All Quiet on the Western Front (2022) | Review

All Quiet on the Western Front is a fitting ode to the anti-war sentiment of the novel upon which it is based. It utilizes violence and grit to formulate a treatise on the perils of armed conflict. 

If there is one thing that is persistent about modern war movies, it is the emphasis to make sure audiences understand that war is hell. From Dunkirk to 1917, modern filmmakers have placed their audiences in hellish environments in order to evoke a feeling of fear, if not pity. Those films which still utilize war solely as an excuse for brainless action are taken less seriously than in the past, especially if they shrug off the horrors of war and boil it down to a simple nationalism-fueled conflict between the good guys and the bad guys. With modern technology and an emphasis on increased production values (thanks streaming services!) war is as detailed, tactile, emotionally challenging, and above all, realistic as it has ever been on the big screen.  

All Quiet on the Western Front

Directed By: Edward Berger

Written By: Edward Berger, Ian Stokell, Lesley Paterson

Starring: Felix Kammerer, Albrecht Schuch, Daniel Bruhl

Release Date: October 28, 2022

All Quiet on the Western Front is a German adaptation of Erich Maria Remarque’s seminal novel of the same name. This is the third major cinematic adaptation of the novel, following the Best Picture-winning 1930 version and a 1979 television film. It will certainly be compared with Sam Mendes’ 1917 from 2019, which detailed the WWI conflict from the allied perspective, and set a precedent for modern films covering the conflict. WW1 has long been the forgotten war in the last half-century of mainstream cinema, but with the passing of its 100 year anniversary we have seen renewed interest with films like Wonder Woman, Tolkein, The Promise and The King’s Man.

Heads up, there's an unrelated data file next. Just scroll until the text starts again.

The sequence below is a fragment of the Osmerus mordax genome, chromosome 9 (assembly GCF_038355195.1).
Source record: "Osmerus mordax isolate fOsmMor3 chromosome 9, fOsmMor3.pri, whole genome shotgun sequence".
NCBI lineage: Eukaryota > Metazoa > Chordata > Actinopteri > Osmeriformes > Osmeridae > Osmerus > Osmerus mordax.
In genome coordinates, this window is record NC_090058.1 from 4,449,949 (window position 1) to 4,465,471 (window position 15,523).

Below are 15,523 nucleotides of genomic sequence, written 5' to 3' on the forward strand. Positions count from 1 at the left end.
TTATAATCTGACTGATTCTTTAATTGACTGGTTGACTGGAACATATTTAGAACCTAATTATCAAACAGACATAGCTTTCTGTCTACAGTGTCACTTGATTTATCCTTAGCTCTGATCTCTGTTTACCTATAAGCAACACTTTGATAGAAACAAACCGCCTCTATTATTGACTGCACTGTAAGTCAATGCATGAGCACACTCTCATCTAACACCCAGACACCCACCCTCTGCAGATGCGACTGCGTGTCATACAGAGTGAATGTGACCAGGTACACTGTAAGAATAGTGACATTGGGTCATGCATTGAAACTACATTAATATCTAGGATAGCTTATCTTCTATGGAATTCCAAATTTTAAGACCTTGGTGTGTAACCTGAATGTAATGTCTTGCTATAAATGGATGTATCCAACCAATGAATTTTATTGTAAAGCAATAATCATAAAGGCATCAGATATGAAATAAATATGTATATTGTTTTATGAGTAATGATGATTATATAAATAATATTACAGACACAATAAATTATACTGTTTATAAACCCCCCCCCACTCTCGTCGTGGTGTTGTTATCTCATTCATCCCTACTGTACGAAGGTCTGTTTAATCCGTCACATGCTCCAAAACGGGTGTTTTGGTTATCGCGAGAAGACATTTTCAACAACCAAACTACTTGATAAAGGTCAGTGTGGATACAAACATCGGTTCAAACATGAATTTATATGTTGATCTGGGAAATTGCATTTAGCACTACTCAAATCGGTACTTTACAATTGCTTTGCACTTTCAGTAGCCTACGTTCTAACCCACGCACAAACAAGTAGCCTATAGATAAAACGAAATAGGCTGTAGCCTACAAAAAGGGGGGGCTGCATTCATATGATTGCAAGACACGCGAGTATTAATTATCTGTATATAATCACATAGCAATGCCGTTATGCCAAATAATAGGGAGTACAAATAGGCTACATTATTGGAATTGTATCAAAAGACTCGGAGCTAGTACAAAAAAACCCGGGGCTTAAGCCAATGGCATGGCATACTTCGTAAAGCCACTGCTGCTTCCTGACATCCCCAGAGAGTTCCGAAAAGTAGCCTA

All Quiet on the Western Front follows in the footsteps of more recent war films more so than the previous adaptations of the novel. Like 1917, it is sensory-obsessed. It is a spectacle film, drawing in the audience with harrowing action and incredible production. It is not a romanticized look at war, not obsessed with painting a story with well-developed characters, pride or prejudice. Instead it revels in the experience, championing in those fleeting moments of beautiful humanity within an unimaginably dark and depressing time. 

I found the film to be less interested at being an adaptation of the novel, and more interested at using it to guide the central story. The film doesn’t bother to give us much of a backstory on any of the characters. We know next to nothing about their home lives except what they discuss with each other in those homesick interludes between battles. Critical moments of the book are left out completely, and others are distilled down to the basics and reworked within the intent of the film. In this way, the film doesn’t feel like it is treading on the tails of the highly-regarded 1930 version, nor does it quite feel like it is taking advantage of the novel and its name recognition. 

The largest change between this new film, the novel, and previous adaptations is the addition of a secondary storyline that follows the diplomacy surrounding the signing of the armistice that ultimately ended the war. From the very beginning the film makes it apparent that Germany no longer wants to be a part of this war. Certainly the main characters are swept up in the nationalist propaganda and eager to join, but there is this impending sense of doom over everything. The film doesn’t bother to tempt us with the comforts of a domestic life. Even when one of the characters gets a chance to spend time with a woman, she is out of focus, in the distance.